Opinion | Student resource officers jeopardize students’ safety

Sixteen years ago, ETHS took a step backwards. What was once an environment to learn became an environment ruled by stringent punishment and prison-like circumstances. That year, Evanston introduced the first of its Student Resource Officers to the hallways of ETHS, and since then, the officers’ presence has done nothing but contribute to a culture of racial profiling and unrest.

“There’s always that fear that a police officer will mistreat me. I shouldn’t have to feel that way anywhere, let alone at school,” African-American senior Ashley Cocrane explains.

During passing periods, students’ only worry should be making it to class on time, but for the last 16 years, with such a daunting police presence, that focus has shifted into something entirely worse: their safety. 

“Because they’re known for not being really protectful, it’s a bit scary to see [SROs] with loaded guns and bullet-proof vests,” African-American senior Eric Kasule elaborates. “And, yes, in the case that there is a shooter, [they] would probably be helpful, but when there isn’t, it’s kind of like, ‘Oh, hey, police in my school hallway. Please don’t shoot me.’”

Cocrane and Kasule’s fears are not unjustified. According to a report published by the Moran Center in December of 2021, while Black students make up a quarter of ETHS’ population, they account for 77 percent of arrests made by student resource officers. Meaning, Black students are literally 300 percent more likely to be arrested while at school than their white peers. 

Once detained, many of these students are referred to the juvenile justice system, ultimately creating a direct pipeline from ETHS to prison—all for a conflict that could have been resolved without police interference.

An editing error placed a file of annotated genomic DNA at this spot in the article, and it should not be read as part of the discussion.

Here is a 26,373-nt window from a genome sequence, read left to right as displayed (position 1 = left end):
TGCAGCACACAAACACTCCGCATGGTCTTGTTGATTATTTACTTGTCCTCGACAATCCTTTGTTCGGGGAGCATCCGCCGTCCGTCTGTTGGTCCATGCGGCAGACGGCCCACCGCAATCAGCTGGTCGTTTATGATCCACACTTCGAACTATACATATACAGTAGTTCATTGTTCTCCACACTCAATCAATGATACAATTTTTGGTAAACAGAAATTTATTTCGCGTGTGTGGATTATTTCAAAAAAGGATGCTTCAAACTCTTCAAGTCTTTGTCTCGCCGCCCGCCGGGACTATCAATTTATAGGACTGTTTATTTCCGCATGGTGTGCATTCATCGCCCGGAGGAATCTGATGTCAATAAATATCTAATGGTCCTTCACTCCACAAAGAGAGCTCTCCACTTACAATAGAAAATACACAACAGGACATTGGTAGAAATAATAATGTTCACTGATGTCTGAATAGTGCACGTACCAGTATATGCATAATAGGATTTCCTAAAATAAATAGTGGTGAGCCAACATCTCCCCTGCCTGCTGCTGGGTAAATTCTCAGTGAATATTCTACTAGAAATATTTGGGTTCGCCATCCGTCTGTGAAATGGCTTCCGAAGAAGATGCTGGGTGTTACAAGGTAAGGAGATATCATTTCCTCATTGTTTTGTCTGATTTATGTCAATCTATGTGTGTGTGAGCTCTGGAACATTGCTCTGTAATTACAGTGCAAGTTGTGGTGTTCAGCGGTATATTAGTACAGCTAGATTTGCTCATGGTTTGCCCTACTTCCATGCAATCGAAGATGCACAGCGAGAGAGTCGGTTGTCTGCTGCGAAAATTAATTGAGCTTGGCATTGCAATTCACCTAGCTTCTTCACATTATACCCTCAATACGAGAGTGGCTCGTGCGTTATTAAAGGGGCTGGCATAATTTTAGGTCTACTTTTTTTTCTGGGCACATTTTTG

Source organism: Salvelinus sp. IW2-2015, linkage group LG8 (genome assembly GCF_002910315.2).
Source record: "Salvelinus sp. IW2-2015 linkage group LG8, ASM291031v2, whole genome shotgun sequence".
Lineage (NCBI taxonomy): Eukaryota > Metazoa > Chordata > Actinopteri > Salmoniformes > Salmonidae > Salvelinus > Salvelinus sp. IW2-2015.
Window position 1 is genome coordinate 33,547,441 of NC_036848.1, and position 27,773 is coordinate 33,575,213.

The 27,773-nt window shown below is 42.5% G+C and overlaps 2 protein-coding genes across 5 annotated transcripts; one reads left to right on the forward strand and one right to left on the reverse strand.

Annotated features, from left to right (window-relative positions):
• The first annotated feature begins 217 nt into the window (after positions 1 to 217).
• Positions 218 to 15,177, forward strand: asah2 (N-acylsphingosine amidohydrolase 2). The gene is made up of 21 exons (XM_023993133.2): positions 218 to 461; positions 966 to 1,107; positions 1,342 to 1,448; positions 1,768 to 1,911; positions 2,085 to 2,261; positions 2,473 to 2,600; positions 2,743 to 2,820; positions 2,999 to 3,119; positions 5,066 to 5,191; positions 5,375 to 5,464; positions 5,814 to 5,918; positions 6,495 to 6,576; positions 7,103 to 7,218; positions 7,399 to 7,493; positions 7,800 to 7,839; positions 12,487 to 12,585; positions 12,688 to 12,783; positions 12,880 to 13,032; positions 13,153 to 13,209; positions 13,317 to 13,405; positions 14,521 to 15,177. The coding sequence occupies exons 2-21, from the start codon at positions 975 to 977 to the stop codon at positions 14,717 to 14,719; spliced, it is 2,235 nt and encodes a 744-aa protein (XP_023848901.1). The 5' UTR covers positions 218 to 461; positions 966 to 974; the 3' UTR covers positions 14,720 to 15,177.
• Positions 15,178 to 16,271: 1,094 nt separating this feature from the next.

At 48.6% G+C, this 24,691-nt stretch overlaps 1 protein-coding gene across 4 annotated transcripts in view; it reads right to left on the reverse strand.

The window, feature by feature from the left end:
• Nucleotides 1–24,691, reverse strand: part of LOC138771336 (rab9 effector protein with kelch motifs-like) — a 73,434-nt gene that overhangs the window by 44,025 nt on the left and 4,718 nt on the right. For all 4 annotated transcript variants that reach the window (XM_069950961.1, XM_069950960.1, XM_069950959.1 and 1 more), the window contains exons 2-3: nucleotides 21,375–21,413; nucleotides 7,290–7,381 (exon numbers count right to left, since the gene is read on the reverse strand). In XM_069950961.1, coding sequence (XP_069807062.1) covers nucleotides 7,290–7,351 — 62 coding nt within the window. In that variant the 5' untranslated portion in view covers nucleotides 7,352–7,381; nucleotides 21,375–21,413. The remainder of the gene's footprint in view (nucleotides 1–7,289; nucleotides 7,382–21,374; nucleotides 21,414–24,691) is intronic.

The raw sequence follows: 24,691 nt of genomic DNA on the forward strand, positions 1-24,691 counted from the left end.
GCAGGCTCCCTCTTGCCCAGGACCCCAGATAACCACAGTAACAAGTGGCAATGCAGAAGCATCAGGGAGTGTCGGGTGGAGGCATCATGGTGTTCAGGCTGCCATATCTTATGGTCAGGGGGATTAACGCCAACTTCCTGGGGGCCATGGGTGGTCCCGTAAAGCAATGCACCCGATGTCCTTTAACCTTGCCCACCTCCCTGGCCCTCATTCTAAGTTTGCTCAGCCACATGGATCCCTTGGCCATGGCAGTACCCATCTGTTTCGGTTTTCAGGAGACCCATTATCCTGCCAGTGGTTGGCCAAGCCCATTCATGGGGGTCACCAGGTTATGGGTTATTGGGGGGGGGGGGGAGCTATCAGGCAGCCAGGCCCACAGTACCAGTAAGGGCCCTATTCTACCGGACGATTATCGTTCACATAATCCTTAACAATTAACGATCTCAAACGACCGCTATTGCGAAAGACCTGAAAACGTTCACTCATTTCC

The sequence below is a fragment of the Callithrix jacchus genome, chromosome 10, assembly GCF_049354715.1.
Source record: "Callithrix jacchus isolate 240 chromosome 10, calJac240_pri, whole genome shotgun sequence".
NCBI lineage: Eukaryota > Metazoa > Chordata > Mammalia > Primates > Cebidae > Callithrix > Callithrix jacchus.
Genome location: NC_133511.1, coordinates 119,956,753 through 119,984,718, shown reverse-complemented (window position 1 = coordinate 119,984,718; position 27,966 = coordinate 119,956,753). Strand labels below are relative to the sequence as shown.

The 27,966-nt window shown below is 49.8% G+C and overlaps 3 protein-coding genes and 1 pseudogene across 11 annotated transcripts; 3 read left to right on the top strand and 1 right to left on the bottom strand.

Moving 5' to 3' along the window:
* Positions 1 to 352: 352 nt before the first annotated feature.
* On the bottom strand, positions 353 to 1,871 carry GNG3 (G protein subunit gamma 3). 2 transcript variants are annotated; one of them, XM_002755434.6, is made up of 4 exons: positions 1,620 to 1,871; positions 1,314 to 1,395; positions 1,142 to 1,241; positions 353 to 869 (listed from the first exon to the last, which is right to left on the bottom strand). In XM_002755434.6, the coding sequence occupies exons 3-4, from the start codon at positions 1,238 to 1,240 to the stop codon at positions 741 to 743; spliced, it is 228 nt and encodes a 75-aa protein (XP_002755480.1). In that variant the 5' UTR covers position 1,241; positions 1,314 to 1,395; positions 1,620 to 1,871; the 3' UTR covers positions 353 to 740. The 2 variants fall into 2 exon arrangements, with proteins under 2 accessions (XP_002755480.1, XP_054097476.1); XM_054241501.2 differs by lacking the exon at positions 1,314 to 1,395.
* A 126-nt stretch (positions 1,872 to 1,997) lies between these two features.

“Students that attend schools with SROs are also significantly more likely to be arrested for discretionary criminal violations, such as disorderly conduct or battery, than those at schools without SROs,” the Moran Center report reads. “Without police proximity and involvement, these behaviors could be calmly and routinely deescalated and resolved by school staff. However, when SROs observe this behavior or when an SRO can easily be called on by school staff due to their proximity, routine school discipline issues can quickly escalate into police matters. … Once an SRO has been notified, police actions, such as arrests and juvenile justice referrals, are determined by the SRO—not the school.”

Thus, the very thing that should be there to protect students is the very thing putting them in harm’s way. 

“I would feel a lot safer if the police were removed from the building,” Cocrane says.

In fact, most research suggests that SROs are entirely ineffective in responding to the conflict they are supposed to be used for. One study by the Annenberg Institute at Brown University found that SROs have not been successful in preventing shootings or gun-related violence in schools. Another by the University of Albany saw the same result: SROs just aren’t that useful.

African-American junior Aliya Gillon finds that the school safety personnel are already responsible for the work of an SRO.

“I understand [SROs are] trying to keep us safe, but I see safety doing that work,” junior Aliya Gillon notes. “[The safety officers] actually build bonds with the students, while [the student resource officers] just make me feel uncomfortable.”

Of course, removing SROs from ETHS will not eliminate conflict, so instead, ETHS should hire more safety personnel, social workers and administrators who are better informed at providing  disciplinary advice through a holistic and restorative lens. Instead of punitive punishments that might ruin a student’s life, ETHS might finally allow students to repair their mistakes and seek support by enlisting these positions to take on the responsibilities of SRO’s. 

However, this problem doesn’t end with SROs. Between disciplinary policies and school environment, ETHS has a long way to go in terms of dismantling the school-to-prison pipeline. 

“Students of color at ETHS usually receive worse consequences than white students because we’re looked at differently,” Gillon concludes. “We usually have to go above and beyond just to be treated fairly.”